Located within the main shopping district of Shanghai, the Uniqlo flagship store’s backlit skin of perforated metal, dramatic circular track with mannequins encased in acrylic futuristic capsules, robotic lighting, steel gravity tubes and glass panels successfully accomplished BCJ’s goal to create an iconic building for their client.
To say this project was challenging would be an understatement. It wasn’t just the teams working in three different languages and three different countries, or the state of the existing building – a dirt floored vacant building, but these circumstances paired with a government edict that all construction had to be within 30cm (12 inches) of the existing facade and completed prior to the Shanghai Expo in three months or the client would risk losing their lease added a bit of pressure. Bohlin Cywinski Jackson coordinated with the buildings original designers, Shanghai based Jiang Architects & Engineers to create a memorable flagship store for Uniqlo.
Photographs and sketches of Uniqlo Shanghai following the break.
Architects: Bohlin Cywinski Jackson
Location: Shanghai, China
Principal for Design: Peter Bohlin, FAIA
Principal in Charge: Robert Miller AIA, LEED AP
Project Manager: Chris Evans, AIA
Project Team: Mark Adams Campie Ellis, AIA Nguyen Ha, Michael Hatcher, Nick Hons, Matt Wittman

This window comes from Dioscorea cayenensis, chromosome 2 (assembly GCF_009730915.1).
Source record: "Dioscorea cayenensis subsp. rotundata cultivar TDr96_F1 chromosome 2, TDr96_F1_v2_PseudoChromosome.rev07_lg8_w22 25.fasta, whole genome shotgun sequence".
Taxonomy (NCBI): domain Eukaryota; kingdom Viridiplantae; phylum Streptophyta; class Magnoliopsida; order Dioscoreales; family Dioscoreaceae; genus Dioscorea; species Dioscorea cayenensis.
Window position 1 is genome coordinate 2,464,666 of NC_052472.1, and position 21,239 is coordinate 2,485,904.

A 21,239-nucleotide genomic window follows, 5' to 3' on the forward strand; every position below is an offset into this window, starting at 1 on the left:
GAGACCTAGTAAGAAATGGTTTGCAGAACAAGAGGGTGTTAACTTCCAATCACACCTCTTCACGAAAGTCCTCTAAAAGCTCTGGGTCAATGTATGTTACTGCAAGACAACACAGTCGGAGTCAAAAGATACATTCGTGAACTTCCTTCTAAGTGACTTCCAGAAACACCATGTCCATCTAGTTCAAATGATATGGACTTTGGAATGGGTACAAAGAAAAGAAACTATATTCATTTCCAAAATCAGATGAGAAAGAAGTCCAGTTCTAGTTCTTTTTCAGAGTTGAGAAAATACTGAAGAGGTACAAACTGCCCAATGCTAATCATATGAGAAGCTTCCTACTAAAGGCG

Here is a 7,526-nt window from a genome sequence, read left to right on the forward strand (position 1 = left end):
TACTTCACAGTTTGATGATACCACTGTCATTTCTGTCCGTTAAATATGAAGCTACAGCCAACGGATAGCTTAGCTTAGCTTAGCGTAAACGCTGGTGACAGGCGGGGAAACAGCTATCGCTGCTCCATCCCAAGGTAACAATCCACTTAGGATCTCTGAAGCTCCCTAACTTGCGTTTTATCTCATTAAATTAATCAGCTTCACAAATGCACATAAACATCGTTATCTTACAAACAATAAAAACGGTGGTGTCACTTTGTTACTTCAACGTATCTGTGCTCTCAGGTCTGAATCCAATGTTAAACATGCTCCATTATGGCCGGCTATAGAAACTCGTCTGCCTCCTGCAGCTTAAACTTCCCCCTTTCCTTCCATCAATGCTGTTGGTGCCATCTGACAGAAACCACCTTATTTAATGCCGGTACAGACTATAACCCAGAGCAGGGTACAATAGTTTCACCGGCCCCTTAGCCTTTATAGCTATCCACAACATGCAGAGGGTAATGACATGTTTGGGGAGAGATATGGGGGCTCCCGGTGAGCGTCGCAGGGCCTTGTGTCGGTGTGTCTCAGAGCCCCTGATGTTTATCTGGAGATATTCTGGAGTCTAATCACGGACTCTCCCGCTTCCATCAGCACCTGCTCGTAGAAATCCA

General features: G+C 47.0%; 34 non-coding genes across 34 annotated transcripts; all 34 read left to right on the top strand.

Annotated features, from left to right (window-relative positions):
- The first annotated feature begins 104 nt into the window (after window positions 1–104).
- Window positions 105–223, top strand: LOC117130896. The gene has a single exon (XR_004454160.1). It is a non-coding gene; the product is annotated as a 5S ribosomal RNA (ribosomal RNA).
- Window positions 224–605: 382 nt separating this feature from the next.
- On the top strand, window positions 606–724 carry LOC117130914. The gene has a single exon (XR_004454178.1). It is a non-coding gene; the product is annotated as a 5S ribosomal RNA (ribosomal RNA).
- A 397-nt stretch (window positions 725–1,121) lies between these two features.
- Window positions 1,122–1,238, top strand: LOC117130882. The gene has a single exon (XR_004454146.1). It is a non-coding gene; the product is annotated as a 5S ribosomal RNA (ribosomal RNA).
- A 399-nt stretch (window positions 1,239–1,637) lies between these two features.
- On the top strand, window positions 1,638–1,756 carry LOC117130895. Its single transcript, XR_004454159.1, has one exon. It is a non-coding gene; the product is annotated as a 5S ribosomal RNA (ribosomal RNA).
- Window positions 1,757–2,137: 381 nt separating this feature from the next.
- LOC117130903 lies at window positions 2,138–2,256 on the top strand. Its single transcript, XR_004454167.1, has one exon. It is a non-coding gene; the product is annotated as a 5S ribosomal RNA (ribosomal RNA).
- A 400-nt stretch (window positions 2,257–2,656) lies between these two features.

Owner: Fast Retailing, Inc. Ltd. (Parent Company of Uniqlo)
Consultant: PCS Structural Solutions
Lighting Design: Candela
Facade Consultant: Axis Façade,
Rotating and Flying Mannequin Consultant: ZFX
Local Architect of Record: Jiang Architects & Engineers
Local Structural Engineer: Jiang Architects & Engineers
Translator: Turid Gronning
Contractor: Tanseisha Co. Ltd.
Project Area: 38,751 sqf
Project Year: 2010
Photographs: Nic Lehoux, Nácasa and Partners, Inc.
The client’s needs were to build their largest flagship store to introduce their brand and house their offices. The branding of the store required visibility of location with windowless space to display product however the government prevented exterior lighting or removal of the existing facade glass.
A skin of perforated metal was used to transform and unify the building. A wall of product was constructed and set inboard of the existing glass by several feet to allow access for maintenance while creating a light-box within to backlight the perforated skin. Viewed from a distance, the patterning in the perforated skin creates the appearance of folded fabric, a subtle reference to the building’s use.
A rotating series of mannequins inhabit the entry. Robotic lighting tracks patron activity and engages them in a dramatic experience. A glass shard cuts through the existing concrete floors, and is animated with mannequins flying vertically on theatrical rigging. This new atrium brings light to the center of the deep floor-plates and clearly demarks the vertical circulation while titillating and sparking patron curiosity.